Jerry shoots with an Elinchrome Ranger kit that has become his favorite lighting tool. Combining it with the very large beauty dish, the unit is self contained, battery powered and pumps some of the nicest light you have ever seen.
Here is a shot of the setup Jim did. That’s me sneaking in there to make a shot of Christina and Jerry shooting on the steps. Jim fired the ranger from his position so you can see how the light falls from the beauty dish.
Jerry wanted a deep and moody sky, so he has set the light to give him a two stop difference from ambient to flash. The beauty dish is in pretty close to keep the power needs as minimal as possible and to provide a nice wash of light with a little wrap to it. No fill cards were used here, and Christina worked toward the light to keep from being too contrasty on the shadow side of her face. (Briana’s recent Model Behavior article addresses models working with the light.)
Here is Jim in close with his 14-24 Nikkor.
Some of Jim’s shots in the same light:
Jim was using his new Nikkor 14-24 f2.8 for this outing. He was wanting to both get shots of Christina and make sure he was familiarizing himself with the new gear before using it on a job. That’s a great way to work, BTW. Know your gear before committing to working with it on someone else’s dime.
Jim used his softbox, AB800’s and a Vagabond to set this shot up on the tracks.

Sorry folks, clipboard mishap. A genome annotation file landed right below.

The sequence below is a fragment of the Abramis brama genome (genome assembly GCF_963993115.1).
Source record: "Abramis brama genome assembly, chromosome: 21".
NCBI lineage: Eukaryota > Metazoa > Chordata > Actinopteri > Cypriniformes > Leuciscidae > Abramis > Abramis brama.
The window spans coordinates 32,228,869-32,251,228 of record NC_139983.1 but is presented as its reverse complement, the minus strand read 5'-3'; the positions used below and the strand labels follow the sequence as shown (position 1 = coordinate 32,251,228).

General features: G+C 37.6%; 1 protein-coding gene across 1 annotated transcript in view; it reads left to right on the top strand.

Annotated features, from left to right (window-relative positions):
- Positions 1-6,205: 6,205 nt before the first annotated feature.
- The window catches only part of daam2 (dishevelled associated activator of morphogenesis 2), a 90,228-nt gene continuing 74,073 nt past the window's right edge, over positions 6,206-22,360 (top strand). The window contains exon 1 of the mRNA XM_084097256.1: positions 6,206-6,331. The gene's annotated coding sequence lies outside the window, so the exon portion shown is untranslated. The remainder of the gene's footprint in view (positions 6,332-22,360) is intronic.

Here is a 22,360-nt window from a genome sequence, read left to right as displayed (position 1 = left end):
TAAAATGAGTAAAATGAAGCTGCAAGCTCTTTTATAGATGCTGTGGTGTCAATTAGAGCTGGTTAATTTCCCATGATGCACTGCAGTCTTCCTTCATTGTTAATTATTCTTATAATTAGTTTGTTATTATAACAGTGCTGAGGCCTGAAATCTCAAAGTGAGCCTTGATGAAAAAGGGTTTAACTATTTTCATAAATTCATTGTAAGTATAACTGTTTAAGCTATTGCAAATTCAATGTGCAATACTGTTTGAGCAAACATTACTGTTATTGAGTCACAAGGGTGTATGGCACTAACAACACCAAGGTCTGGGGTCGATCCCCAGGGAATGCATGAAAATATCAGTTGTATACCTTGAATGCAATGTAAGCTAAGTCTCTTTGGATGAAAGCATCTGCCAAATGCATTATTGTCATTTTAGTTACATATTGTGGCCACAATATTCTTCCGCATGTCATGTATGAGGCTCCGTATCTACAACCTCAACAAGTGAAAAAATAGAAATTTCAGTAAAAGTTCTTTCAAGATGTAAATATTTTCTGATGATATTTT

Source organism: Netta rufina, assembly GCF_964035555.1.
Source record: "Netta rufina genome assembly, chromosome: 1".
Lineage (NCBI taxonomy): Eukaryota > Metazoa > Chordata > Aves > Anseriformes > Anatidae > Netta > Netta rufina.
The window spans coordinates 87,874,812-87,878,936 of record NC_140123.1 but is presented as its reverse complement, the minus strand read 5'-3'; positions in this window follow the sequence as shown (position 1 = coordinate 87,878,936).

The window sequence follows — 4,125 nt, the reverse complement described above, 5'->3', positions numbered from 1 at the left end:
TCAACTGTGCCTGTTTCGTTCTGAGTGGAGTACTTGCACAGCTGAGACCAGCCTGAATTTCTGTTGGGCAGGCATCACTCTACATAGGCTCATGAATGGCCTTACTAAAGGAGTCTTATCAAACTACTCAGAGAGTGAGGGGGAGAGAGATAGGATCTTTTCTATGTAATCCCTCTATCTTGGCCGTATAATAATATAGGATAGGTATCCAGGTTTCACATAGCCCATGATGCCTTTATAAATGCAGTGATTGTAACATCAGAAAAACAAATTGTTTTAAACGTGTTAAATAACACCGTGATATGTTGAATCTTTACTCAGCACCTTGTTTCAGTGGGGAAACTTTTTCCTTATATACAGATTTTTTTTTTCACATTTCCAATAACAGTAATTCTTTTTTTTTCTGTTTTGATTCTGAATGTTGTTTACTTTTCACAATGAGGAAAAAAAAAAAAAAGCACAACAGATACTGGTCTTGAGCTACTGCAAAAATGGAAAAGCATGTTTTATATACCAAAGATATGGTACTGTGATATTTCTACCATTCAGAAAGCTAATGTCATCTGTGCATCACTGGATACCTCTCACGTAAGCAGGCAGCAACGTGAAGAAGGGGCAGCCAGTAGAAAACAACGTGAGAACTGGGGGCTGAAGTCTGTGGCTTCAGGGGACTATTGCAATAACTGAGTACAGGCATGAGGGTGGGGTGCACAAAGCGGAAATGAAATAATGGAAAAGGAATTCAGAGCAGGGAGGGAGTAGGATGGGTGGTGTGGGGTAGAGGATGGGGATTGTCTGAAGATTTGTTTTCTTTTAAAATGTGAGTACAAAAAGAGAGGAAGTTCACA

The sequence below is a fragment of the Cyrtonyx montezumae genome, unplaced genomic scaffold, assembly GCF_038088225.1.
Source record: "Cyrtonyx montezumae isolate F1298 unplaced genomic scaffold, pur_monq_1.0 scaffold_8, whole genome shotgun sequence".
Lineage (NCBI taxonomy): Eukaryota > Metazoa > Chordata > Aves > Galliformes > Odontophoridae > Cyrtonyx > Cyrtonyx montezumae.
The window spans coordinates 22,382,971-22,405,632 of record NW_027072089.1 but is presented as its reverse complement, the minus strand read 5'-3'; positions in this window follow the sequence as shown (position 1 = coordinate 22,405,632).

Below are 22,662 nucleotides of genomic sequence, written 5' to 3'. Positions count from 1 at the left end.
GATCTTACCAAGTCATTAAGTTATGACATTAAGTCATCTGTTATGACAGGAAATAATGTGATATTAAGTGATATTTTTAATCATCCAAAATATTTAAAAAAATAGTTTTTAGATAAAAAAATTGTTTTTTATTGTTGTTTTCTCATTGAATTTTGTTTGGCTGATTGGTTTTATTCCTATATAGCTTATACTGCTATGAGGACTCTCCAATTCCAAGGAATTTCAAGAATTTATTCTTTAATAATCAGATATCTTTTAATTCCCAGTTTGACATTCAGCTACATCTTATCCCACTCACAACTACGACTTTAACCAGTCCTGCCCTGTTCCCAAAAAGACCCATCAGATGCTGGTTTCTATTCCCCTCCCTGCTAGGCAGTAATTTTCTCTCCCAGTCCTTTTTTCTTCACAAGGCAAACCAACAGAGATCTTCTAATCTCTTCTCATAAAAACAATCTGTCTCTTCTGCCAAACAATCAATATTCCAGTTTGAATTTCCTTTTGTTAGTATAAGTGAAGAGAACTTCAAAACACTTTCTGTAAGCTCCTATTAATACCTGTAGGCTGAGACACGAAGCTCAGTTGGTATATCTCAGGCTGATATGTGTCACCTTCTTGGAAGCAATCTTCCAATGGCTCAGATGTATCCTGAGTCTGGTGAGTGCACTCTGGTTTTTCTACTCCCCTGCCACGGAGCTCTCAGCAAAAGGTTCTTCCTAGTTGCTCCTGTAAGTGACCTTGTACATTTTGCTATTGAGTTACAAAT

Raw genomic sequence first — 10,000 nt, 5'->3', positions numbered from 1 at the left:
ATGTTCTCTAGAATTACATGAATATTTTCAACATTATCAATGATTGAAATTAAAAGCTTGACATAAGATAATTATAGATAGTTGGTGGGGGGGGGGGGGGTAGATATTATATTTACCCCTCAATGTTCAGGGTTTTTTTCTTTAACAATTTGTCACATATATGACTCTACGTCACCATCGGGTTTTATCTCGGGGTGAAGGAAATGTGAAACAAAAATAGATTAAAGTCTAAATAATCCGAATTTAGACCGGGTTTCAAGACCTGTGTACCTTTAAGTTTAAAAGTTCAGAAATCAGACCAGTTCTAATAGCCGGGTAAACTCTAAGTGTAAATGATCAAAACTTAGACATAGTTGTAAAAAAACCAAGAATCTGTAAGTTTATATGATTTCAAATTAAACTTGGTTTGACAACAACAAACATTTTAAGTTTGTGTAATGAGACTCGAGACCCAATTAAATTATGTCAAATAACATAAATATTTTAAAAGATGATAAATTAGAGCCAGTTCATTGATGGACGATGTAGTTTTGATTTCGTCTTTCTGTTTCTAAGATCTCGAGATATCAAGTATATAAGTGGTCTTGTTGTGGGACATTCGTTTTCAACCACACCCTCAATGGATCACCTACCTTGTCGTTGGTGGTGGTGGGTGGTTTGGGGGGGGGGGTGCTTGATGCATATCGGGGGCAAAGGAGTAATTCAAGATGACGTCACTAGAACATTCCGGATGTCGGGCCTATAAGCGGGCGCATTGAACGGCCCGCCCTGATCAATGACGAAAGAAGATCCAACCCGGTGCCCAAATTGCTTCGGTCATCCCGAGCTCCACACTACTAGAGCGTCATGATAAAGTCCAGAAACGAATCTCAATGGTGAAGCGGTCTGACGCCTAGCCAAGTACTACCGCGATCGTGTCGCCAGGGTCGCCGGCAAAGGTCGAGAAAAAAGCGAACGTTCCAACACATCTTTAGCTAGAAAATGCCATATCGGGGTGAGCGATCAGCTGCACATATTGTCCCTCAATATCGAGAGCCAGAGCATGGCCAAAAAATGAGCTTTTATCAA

Here is Jim working on getting it set up:
Keeping the softbox for his main light, Jim wanted the ambient light to be darker and moody. Here the ambient is two stops less than the exposure for the softbox and speedlight combination. Jim metered the ambient, tested a few shots to make sure that two stops under would be the look he wanted in the sky and the surroundings and then built his light to give him the exposure on Christina of two stops brighter… choosing that combination for his shot.
When we first arrived, Jerry wanted to try out something with his 50MM 1.2L. He set the aperture to 1.2, and using the TTL set the background to -2 and the strobe to +2. He made a few exposures of Christina on the tracks to see how it would work. I played human boom and the speedlight was about 4.5 feet from Christina. The high speed Canon flash worked nicely and Jerry got this shot with minimum DOF from the 1.2 aperture and great dramatic lighting… even at a shutter speed of 1/3200.